Connecting people in remote areas – with a Pi

Liz: I’ve been hoping someone would document a project like this for a while now: this is a use of the Raspberry Pi that we think could be of enormous help to people in remote areas all over the world. Benet Hitchcock from Starlifter Digital has been introducing proper connectivity to a festival in a remote part of rural Australia. There’s limited cellular reception in the area, but it can’t cope with the sudden arrival of thousands for the event – and people need to get information via their phones. Enter the Pi. Benet says:

Every year at the Rainbow Serpent Festival in Victoria, Australia, the Info Tent notice board morphs into a multi-coloured chaotic mush. Hundreds of pieces of paper consisting of site maps, timetable updates, camp site locations, random messages between friends and various tid bits are stuck to the walls of the tent. At music festivals closer to the city there is usually plenty of cellular phone reception but not at a festival like this.

Rainbow Serpent is held halfway between Lexton and Beaufort in rural Victoria, a couple hours out of Melbourne. And although there is limited mobile reception, the local network doesn’t seem to like the influx of fifteen thousand attendees. A localised solution was needed to help people connect and keep informed in a way that was searchable and easy to manage.

The solution I devised was a mash-up of a Raspberry Pi and a PirateBox.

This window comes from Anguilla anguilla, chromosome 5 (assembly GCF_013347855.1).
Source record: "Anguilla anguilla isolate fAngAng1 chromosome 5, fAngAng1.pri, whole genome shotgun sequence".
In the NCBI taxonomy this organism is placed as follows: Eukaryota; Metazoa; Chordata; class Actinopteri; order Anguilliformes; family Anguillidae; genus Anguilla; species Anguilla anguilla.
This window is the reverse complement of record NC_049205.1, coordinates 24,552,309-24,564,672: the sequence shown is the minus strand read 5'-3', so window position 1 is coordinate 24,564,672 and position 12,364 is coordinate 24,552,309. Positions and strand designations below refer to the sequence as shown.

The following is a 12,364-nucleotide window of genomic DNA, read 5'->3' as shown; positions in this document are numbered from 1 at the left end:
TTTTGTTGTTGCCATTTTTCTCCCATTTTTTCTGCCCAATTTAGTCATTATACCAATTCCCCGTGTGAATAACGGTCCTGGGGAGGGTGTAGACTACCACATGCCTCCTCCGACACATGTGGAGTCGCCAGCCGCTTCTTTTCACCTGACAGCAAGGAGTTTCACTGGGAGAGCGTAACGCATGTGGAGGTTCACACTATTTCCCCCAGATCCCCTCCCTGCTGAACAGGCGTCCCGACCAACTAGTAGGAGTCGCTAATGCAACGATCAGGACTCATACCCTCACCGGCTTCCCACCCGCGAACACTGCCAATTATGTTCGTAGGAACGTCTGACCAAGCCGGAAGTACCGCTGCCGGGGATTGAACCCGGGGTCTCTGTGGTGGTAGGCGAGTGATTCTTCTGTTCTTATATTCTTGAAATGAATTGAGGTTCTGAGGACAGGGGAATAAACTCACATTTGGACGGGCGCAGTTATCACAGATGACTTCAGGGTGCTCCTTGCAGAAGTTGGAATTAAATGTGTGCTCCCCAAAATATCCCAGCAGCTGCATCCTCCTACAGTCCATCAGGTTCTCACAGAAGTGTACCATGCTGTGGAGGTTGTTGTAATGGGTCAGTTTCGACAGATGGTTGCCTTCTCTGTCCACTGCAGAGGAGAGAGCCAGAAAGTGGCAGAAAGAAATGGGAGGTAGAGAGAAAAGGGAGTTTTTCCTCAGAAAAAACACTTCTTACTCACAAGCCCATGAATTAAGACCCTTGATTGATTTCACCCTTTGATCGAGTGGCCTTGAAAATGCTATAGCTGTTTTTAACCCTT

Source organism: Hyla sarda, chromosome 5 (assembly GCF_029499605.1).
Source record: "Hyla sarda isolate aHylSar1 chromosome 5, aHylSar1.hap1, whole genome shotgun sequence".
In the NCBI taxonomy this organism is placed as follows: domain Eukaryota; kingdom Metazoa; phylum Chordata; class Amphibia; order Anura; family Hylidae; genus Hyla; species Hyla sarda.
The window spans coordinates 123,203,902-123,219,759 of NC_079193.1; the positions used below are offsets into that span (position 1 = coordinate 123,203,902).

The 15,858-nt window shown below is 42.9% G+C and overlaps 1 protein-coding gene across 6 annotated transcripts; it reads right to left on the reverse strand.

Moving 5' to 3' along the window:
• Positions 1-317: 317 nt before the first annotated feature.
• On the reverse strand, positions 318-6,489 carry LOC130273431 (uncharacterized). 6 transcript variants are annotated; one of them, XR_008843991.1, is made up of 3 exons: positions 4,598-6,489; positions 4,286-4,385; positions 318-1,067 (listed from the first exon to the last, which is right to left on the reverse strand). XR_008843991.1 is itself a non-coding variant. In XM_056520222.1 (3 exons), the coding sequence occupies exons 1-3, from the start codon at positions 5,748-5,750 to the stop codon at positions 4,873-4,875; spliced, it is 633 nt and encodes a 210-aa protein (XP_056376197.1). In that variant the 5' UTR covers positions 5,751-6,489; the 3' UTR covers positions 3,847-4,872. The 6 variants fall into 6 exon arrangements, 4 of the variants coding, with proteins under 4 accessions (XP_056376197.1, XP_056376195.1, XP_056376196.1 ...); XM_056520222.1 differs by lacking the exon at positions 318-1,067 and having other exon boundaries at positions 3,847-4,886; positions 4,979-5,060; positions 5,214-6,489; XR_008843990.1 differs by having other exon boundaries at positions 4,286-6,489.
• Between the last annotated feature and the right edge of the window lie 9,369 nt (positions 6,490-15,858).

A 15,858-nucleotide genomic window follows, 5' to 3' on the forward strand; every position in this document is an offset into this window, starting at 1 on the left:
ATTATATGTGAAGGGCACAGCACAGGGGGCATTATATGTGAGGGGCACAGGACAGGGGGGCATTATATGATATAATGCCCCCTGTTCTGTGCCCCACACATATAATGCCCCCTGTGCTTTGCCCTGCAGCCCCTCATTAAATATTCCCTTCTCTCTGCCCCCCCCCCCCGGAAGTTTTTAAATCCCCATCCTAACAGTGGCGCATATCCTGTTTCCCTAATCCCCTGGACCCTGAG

I installed the PHP/MySQL based forum “Phorum” on a Raspberry Pi and the OpenWRT based PirateBox software onto a TP Link TL-3220 3G wireless router. I skinned the forum using a mobile phone template which I found via the Phorum community and I made a few functional tweaks.  The forums were used by festival goers for locating each others camp sites, ride sharing and lost property.

Updated set times, festival information and site map PDFs were hosted and served from the PirateBox wireless router. The PirateBox project was developed by David Darts in NYC to enable simple, anonymous and local file sharing.

The original idea was to just use the PirateBox router for the whole service but due to the issues with running PHP and MySQL on a wireless router I used the Raspberry Pi. If I get a chance to do this project again I would use the Pi to host and serve the files as well as the forums and also use a more powerful wireless router.

Graphics designed by Rainbow Serpent’s in-house designer were then applied using HTML, CSS and JavaScript and the “Rainbow Connection” was born (thanks Tim and Heidi). It was plug’n’play, simple to use and optimised for mobile.

All pictures courtesy Rainbow Serpent Festival